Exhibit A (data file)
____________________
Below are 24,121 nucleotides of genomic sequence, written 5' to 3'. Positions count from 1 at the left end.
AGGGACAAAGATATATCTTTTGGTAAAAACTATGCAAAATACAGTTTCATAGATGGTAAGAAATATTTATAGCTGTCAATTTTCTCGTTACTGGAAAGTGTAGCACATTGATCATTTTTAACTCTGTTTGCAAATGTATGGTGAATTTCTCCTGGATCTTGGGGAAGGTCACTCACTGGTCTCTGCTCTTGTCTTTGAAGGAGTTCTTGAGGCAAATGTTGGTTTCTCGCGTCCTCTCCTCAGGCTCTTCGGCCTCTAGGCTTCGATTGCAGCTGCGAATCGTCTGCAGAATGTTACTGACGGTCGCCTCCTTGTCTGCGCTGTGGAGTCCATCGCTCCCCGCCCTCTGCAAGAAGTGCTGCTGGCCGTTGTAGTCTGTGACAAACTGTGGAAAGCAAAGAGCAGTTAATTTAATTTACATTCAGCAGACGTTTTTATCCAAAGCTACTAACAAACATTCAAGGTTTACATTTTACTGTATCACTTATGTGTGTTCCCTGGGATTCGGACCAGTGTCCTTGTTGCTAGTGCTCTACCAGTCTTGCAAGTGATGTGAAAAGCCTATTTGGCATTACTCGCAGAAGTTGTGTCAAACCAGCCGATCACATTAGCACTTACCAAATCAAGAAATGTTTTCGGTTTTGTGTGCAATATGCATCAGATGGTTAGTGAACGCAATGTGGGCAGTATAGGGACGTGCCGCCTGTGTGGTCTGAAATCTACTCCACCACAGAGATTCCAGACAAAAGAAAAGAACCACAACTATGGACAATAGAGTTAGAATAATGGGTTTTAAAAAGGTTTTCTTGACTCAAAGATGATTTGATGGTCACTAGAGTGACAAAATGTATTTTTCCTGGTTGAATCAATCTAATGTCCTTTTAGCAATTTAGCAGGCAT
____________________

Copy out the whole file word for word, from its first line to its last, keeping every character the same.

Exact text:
Below are 24,121 nucleotides of genomic sequence, written 5' to 3'. Positions count from 1 at the left end.
AGGGACAAAGATATATCTTTTGGTAAAAACTATGCAAAATACAGTTTCATAGATGGTAAGAAATATTTATAGCTGTCAATTTTCTCGTTACTGGAAAGTGTAGCACATTGATCATTTTTAACTCTGTTTGCAAATGTATGGTGAATTTCTCCTGGATCTTGGGGAAGGTCACTCACTGGTCTCTGCTCTTGTCTTTGAAGGAGTTCTTGAGGCAAATGTTGGTTTCTCGCGTCCTCTCCTCAGGCTCTTCGGCCTCTAGGCTTCGATTGCAGCTGCGAATCGTCTGCAGAATGTTACTGACGGTCGCCTCCTTGTCTGCGCTGTGGAGTCCATCGCTCCCCGCCCTCTGCAAGAAGTGCTGCTGGCCGTTGTAGTCTGTGACAAACTGTGGAAAGCAAAGAGCAGTTAATTTAATTTACATTCAGCAGACGTTTTTATCCAAAGCTACTAACAAACATTCAAGGTTTACATTTTACTGTATCACTTATGTGTGTTCCCTGGGATTCGGACCAGTGTCCTTGTTGCTAGTGCTCTACCAGTCTTGCAAGTGATGTGAAAAGCCTATTTGGCATTACTCGCAGAAGTTGTGTCAAACCAGCCGATCACATTAGCACTTACCAAATCAAGAAATGTTTTCGGTTTTGTGTGCAATATGCATCAGATGGTTAGTGAACGCAATGTGGGCAGTATAGGGACGTGCCGCCTGTGTGGTCTGAAATCTACTCCACCACAGAGATTCCAGACAAAAGAAAAGAACCACAACTATGGACAATAGAGTTAGAATAATGGGTTTTAAAAAGGTTTTCTTGACTCAAAGATGATTTGATGGTCACTAGAGTGACAAAATGTATTTTTCCTGGTTGAATCAATCTAATGTCCTTTTAGCAATTTAGCAGGCAT